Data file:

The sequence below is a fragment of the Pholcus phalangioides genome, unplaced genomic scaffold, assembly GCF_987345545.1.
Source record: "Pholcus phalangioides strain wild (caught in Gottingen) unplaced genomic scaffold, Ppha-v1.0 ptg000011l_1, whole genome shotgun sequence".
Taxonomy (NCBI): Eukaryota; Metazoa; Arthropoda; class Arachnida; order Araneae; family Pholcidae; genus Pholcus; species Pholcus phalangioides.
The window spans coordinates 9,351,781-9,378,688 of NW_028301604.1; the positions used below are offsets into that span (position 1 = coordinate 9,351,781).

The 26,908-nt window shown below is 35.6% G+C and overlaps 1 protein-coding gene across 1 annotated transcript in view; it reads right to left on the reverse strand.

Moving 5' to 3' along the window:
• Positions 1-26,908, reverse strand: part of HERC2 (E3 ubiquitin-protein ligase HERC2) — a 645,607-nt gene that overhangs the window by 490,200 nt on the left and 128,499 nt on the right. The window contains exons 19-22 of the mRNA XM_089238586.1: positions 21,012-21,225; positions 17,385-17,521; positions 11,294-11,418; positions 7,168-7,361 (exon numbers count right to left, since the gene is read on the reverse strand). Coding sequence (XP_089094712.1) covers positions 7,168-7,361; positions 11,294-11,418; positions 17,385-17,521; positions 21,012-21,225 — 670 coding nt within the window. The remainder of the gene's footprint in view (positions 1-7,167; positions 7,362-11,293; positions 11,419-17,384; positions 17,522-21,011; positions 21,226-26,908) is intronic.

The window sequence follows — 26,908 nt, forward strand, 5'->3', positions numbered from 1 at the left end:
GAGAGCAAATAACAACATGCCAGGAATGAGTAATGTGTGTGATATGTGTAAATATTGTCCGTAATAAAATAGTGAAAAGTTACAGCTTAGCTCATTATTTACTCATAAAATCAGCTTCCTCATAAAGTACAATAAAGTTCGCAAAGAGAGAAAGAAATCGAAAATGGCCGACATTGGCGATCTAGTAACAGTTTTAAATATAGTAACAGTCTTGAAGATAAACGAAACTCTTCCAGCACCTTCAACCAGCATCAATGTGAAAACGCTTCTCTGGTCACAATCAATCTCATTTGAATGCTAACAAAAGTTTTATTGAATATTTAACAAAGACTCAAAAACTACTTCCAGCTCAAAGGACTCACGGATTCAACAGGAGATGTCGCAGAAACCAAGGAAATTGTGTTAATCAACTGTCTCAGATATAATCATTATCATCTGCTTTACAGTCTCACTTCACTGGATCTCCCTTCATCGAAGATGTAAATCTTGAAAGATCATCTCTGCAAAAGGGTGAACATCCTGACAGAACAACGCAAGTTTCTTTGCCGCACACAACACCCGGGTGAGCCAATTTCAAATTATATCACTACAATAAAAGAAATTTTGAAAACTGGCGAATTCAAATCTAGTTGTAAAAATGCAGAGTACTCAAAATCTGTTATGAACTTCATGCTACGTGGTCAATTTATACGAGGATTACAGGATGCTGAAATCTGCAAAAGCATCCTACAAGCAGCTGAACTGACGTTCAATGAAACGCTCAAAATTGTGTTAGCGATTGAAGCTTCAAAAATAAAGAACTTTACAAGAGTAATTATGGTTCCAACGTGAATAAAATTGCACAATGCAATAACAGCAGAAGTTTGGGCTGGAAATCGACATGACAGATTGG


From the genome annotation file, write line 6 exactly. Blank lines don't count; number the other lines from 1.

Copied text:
Moving 5' to 3' along the window: